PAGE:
Today it is a sprawling sophisticated city. Overrun by foreigners so many
times, it is a miracle that it is still there and still Magyar. The tenacity
of the people proves their desire for a home.
This is a city of contrasts; a city with a vibrant history
that reminds one, at times, of Paris with bistros, operas, theatres, music
(see Bartok or Liszt and street markets and countless museums. Even trees
line some of the streets to afford shade to walkers. From here people fled
from the Communists in 1956 to a better world. But many returned to the city
of their birth, to the Danube, to the new Europe ready to join the modern
Hungary still uses the Forint. You can exchange most
currencies at designated exchanges or banks, You are cautioned not to
exchange money in the streets. ATM machines are on most main streets.
There’s more to Hungary than Budapest with its popular,
money-making spas, resorts waiting at nearby Lake Balaton, beautiful scenery
and rebuilt roads. The people are concerned about their future in a western
world. They’ll make it, I’m sure.
Buda and Pest are waiting for you. Give them a try.
The Mathias Church with its stained glass windows and
Fishermen’s bastion on Castle Hill.
Gundel Restaurant Reservations Tel: 468 4040
For Hungarian haute cuisine.
Karpatia Restaurant Tel: 317 3596
Tourism Office of Budapest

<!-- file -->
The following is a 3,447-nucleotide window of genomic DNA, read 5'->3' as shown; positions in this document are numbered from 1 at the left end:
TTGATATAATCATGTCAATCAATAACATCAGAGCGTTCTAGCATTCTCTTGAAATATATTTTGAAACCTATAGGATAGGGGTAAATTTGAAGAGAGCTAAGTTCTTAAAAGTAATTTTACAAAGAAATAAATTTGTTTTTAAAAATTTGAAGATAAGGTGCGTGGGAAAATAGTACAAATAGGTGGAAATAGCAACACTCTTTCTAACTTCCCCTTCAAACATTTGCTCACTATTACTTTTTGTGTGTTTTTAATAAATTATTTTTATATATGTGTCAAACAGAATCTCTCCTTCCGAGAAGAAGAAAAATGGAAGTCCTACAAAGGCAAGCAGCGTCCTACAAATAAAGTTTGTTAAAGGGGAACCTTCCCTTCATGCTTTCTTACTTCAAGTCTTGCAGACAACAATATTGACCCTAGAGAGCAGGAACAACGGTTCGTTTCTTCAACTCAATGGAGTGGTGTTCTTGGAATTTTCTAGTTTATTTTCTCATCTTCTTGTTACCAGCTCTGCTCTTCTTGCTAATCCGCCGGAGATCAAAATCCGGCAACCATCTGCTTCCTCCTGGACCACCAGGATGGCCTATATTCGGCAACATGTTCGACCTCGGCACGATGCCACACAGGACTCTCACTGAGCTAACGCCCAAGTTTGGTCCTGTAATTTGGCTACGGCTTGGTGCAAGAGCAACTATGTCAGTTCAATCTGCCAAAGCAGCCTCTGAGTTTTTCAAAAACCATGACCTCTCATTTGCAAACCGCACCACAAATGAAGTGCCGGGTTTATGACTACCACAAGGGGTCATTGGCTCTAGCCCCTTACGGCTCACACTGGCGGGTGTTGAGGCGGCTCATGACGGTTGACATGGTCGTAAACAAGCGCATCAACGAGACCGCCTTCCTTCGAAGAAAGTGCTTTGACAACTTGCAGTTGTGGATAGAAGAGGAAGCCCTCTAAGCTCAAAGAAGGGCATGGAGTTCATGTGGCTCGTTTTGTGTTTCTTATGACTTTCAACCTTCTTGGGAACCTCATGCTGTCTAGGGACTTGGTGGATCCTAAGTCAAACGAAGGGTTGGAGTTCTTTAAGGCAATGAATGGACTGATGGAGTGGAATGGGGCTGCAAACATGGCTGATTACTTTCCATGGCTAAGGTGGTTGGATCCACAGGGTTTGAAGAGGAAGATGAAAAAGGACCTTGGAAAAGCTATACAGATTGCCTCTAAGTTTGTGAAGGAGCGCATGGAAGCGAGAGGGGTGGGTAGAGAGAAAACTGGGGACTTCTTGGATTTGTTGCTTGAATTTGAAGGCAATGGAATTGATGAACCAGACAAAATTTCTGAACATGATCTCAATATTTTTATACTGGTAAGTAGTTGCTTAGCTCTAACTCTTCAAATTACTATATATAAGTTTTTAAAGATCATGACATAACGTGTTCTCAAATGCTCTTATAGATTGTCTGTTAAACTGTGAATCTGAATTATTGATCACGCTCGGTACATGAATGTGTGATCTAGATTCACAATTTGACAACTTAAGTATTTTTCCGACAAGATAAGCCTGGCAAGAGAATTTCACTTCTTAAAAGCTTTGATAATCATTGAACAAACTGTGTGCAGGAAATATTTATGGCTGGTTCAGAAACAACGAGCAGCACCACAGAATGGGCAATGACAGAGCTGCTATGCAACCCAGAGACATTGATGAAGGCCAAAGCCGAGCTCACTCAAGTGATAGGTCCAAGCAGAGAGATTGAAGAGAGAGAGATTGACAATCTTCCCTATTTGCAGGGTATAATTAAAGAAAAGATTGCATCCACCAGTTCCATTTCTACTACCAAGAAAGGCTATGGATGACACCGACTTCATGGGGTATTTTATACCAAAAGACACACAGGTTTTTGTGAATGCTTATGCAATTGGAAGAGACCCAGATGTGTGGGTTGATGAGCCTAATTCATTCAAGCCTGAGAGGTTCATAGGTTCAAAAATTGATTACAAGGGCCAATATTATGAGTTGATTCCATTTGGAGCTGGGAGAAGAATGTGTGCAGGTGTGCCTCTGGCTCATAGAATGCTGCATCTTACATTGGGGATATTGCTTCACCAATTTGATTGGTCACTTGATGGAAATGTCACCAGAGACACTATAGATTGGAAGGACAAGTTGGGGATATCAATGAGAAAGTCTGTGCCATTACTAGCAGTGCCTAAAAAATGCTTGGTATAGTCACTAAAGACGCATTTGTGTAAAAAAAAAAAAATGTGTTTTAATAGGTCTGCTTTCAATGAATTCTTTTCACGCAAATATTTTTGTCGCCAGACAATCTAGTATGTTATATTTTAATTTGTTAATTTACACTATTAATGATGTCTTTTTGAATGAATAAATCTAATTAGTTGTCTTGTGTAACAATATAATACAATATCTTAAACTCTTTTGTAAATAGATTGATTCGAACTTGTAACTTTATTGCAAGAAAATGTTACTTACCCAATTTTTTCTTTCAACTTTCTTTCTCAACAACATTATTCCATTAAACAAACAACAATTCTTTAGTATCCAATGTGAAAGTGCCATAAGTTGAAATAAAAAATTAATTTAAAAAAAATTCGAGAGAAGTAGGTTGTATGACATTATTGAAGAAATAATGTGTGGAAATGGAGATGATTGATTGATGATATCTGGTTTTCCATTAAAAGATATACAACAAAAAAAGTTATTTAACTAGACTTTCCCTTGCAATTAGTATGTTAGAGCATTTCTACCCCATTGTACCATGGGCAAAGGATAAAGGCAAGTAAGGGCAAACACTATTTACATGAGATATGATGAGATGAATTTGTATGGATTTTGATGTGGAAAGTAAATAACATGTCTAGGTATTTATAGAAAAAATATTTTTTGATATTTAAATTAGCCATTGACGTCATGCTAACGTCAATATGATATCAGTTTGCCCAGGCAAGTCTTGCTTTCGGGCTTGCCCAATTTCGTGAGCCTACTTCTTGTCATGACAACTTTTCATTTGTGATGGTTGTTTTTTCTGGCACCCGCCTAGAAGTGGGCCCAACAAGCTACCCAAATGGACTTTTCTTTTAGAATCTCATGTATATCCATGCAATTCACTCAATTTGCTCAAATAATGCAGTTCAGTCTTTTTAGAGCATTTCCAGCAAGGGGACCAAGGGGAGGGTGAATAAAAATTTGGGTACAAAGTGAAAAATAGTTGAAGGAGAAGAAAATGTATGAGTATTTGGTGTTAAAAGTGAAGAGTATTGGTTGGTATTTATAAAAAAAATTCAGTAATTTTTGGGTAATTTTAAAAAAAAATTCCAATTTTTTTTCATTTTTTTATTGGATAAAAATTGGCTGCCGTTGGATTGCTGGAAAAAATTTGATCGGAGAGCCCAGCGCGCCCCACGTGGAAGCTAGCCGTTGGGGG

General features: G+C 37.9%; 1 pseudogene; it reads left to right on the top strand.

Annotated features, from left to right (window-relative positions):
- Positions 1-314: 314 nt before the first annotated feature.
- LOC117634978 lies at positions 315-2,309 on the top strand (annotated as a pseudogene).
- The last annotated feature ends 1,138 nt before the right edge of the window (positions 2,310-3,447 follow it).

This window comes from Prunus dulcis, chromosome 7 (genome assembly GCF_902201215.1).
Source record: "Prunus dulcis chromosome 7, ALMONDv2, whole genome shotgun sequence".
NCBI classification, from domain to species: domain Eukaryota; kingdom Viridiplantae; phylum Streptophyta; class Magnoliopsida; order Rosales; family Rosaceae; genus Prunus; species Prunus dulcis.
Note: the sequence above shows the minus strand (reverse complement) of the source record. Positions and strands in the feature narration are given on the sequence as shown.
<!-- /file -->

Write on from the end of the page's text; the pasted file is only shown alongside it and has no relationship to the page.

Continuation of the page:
You can Contact Professor Arnie Greenberg at:
Over the past few years, Professor
Greenberg has traveled with groups to France, Italy, Spain, Greece,
Budapest, Vienna, Salzburg, Prague and both Sorrento and the Bay of
Naples plus most of Sicily. His tours traveled to the far reaches of the
globe including Italy and most of
China (Beijing -Hong Kong) and to Russia where his group cruised the waters
from St.Petersburg to Moscow.
"He took a group to Greece and another to northern
Russia. In Nov 07 he took a tour group to much of India and ended his tour
groups by revisiting France. He now travels with his wife and friends. They
winter in Argentina or San Miguel Mexico. His newly found spare time
is taken up with his painting and writing. "I must write every day." His
current work is a cautionary manual for would-be tour leaders.. "So
You Want To Be A Tour Leader."
Arnie now travels with friends. He continues writing
Travel articles about unusual places but often concentrates on novel
writing. Two books based on French Art will be published this year.
Keep reading his web for travel ideas. His next
novel HELLSTORM'S Folly,
will be available this fall. He now
lives in British Columbia.
www.top-travel-ideas.com or contact him directly at
(More about the writer.)